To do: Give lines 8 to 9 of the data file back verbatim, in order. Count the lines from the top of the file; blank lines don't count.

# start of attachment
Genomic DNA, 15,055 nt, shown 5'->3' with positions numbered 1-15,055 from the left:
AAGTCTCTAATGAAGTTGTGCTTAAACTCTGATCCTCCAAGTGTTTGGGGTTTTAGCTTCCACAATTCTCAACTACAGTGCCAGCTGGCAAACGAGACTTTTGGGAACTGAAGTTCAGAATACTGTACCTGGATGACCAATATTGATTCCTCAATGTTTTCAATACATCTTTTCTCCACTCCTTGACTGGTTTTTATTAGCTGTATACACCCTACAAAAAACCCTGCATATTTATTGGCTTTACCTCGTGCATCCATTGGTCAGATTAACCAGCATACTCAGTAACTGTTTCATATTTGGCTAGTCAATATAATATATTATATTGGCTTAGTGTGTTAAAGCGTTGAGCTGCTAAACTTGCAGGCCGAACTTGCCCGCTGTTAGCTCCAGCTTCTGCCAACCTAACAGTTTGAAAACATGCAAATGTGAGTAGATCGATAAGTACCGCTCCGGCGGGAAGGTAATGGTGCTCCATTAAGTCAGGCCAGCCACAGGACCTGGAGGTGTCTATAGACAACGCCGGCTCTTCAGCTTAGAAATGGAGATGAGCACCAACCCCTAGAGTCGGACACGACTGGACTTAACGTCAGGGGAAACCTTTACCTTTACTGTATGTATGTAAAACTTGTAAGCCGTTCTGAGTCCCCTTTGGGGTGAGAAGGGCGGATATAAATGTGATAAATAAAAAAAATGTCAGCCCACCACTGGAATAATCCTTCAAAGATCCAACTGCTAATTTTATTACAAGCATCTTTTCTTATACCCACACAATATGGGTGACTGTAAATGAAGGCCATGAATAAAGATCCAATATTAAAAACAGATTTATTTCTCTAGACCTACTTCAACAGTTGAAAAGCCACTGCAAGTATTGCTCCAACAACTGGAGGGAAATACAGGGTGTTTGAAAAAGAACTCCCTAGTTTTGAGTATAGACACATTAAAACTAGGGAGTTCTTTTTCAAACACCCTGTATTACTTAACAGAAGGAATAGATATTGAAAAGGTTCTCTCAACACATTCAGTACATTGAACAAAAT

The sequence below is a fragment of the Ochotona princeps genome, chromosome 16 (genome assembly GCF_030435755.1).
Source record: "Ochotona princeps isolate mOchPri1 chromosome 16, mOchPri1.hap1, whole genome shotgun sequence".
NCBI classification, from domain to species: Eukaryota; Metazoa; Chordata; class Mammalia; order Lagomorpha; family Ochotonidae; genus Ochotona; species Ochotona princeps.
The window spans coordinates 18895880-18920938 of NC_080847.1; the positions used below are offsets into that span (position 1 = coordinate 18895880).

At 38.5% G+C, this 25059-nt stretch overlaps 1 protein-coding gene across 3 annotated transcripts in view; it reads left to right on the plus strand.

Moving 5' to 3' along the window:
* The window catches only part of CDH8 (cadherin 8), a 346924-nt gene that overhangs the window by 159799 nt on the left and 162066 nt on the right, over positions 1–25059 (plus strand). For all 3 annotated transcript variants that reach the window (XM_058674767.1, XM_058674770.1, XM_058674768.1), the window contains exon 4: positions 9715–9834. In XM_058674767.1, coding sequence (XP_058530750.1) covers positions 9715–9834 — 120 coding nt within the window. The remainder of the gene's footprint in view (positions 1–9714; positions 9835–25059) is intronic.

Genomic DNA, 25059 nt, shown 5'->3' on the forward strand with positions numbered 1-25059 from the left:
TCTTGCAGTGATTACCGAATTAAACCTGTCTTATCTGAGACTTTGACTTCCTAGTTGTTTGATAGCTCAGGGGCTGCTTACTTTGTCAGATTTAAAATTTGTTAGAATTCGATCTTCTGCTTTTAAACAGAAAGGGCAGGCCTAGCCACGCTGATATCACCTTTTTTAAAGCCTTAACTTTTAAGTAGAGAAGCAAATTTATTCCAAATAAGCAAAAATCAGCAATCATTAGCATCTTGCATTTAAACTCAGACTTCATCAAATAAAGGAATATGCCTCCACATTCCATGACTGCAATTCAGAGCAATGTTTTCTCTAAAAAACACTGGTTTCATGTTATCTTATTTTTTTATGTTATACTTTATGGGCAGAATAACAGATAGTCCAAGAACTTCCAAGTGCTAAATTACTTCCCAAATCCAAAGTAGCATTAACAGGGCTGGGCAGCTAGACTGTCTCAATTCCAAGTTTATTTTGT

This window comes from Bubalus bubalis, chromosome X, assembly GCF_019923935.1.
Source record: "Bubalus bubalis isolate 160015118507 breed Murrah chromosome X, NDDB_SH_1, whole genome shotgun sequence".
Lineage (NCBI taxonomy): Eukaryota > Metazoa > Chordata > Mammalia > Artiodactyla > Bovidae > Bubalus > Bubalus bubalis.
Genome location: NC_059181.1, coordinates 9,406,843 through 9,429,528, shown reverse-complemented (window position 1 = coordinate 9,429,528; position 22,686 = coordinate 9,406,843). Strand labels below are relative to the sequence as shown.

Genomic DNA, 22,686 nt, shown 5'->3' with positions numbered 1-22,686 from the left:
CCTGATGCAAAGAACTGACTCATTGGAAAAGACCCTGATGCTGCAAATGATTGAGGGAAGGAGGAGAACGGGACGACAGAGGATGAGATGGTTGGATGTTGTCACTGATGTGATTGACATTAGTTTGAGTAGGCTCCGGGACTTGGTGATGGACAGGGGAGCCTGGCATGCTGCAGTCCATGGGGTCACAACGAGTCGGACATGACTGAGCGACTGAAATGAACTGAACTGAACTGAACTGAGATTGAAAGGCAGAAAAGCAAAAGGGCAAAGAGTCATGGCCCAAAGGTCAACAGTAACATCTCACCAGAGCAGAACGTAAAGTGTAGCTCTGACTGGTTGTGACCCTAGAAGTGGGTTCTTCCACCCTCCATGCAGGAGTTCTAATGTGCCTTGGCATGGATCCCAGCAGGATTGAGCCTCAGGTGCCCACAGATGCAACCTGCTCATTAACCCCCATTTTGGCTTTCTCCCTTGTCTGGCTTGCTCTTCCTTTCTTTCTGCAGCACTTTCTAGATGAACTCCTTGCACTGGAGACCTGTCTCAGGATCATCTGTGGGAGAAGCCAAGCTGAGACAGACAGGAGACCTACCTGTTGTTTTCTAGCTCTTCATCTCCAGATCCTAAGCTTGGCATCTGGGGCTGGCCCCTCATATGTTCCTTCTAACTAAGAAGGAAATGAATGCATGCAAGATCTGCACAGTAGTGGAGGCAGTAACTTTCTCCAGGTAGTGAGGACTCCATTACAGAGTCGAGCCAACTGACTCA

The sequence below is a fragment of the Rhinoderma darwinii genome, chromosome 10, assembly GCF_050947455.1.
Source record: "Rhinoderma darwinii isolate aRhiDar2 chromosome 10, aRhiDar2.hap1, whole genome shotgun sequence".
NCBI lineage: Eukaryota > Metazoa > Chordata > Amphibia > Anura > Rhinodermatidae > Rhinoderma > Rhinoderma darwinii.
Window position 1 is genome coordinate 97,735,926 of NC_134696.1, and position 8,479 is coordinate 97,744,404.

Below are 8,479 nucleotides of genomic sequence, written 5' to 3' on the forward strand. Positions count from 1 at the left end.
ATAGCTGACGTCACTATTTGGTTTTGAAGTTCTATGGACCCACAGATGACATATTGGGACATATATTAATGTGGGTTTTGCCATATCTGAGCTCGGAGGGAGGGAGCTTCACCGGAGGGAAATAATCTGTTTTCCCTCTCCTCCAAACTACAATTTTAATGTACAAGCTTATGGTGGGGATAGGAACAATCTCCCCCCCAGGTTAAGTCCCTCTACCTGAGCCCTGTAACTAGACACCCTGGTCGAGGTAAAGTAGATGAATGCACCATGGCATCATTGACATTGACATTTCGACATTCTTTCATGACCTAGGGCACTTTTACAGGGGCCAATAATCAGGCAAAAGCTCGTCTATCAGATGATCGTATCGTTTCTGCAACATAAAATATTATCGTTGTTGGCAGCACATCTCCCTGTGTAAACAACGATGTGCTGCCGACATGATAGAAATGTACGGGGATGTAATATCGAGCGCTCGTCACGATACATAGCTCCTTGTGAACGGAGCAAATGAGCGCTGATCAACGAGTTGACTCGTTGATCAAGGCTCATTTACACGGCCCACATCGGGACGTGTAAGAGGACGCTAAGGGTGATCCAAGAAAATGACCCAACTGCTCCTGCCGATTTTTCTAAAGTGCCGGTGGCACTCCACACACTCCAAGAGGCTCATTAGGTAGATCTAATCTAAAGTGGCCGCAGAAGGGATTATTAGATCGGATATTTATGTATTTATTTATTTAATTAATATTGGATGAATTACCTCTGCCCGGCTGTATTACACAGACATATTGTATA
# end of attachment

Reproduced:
Moving 5' to 3' along the window:
* The window catches only part of CDH8 (cadherin 8), a 346924-nt gene that overhangs the window by 159799 nt on the left and 162066 nt on the right, over positions 1–25059 (plus strand). For all 3 annotated transcript variants that reach the window (XM_058674767.1, XM_058674770.1, XM_058674768.1), the window contains exon 4: positions 9715–9834. In XM_058674767.1, coding sequence (XP_058530750.1) covers positions 9715–9834 — 120 coding nt within the window. The remainder of the gene's footprint in view (positions 1–9714; positions 9835–25059) is intronic.